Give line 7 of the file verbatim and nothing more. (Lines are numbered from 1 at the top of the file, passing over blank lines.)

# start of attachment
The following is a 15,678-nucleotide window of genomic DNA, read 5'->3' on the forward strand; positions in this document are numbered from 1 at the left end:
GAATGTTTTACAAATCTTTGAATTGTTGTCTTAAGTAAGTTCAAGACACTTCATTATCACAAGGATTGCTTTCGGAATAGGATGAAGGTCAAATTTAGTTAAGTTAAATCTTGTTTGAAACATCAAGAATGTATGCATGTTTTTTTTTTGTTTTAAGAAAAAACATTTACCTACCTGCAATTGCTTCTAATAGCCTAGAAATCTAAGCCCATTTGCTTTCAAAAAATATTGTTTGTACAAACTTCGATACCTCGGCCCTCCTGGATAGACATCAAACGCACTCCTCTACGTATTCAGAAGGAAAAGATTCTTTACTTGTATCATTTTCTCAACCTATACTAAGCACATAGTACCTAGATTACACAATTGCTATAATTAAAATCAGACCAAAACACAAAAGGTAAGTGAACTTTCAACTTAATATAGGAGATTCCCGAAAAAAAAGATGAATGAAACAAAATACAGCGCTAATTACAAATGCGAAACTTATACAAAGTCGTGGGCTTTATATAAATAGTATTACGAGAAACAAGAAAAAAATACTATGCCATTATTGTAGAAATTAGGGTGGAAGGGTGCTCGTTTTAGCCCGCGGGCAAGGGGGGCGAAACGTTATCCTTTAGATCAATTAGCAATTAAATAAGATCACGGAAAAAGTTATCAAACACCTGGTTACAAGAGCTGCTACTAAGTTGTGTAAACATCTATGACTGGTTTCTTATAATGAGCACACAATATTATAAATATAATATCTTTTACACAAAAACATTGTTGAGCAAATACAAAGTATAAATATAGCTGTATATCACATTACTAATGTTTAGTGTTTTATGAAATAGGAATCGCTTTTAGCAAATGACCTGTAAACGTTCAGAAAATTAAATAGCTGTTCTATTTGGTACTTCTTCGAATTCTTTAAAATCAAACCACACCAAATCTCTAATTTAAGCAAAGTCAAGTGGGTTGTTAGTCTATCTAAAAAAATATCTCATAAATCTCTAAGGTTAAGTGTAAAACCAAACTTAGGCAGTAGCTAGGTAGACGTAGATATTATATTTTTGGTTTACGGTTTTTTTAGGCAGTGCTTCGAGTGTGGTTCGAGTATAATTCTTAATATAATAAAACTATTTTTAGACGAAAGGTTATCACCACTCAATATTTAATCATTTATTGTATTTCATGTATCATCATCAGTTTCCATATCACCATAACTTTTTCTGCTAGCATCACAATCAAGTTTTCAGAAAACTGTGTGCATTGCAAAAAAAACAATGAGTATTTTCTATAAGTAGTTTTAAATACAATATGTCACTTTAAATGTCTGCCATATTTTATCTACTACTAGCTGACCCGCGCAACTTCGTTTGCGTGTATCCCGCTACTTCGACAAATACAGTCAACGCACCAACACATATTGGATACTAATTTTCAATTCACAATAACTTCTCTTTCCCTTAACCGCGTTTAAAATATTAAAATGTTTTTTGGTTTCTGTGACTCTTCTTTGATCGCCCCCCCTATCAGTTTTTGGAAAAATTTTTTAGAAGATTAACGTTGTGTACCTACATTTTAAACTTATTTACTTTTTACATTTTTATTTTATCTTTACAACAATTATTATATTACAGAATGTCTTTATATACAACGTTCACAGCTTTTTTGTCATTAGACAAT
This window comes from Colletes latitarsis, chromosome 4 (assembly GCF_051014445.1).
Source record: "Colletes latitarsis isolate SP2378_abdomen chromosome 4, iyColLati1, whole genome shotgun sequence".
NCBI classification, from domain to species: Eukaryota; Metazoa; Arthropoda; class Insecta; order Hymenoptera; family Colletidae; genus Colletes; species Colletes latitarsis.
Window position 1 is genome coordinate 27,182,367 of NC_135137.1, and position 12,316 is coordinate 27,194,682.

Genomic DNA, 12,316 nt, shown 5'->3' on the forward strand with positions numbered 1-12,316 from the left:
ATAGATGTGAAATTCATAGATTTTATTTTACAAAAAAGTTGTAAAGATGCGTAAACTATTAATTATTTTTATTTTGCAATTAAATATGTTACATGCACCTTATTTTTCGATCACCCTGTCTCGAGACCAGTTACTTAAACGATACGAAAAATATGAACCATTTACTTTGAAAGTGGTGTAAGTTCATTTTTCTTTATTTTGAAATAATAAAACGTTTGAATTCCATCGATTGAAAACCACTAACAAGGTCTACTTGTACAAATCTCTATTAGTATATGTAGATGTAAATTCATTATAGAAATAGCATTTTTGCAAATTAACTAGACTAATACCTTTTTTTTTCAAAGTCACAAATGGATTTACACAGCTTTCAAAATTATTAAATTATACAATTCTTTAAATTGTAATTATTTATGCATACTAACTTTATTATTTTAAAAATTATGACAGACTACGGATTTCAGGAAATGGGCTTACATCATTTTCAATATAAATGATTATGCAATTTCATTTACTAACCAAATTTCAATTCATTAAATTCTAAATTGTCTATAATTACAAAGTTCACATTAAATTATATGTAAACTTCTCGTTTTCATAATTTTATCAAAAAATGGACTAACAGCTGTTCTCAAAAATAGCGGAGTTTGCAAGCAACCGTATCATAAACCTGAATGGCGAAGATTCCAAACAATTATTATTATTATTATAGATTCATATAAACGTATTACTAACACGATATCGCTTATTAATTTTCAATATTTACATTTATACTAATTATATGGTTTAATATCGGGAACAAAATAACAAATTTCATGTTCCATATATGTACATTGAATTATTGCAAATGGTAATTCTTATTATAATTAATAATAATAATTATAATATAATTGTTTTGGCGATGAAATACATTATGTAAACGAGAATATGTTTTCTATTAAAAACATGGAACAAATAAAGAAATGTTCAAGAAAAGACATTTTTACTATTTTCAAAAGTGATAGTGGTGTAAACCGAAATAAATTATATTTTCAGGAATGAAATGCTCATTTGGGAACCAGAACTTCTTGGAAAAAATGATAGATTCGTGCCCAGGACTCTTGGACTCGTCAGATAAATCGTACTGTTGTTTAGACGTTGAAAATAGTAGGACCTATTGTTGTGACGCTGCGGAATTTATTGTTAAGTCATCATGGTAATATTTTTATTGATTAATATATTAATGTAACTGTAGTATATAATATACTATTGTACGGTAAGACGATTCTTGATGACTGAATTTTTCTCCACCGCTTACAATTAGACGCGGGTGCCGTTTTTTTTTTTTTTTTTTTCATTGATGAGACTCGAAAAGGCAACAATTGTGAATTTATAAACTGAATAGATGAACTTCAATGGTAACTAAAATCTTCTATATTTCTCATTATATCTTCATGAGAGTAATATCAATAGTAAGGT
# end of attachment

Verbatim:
Genomic DNA, 12,316 nt, shown 5'->3' on the forward strand with positions numbered 1-12,316 from the left: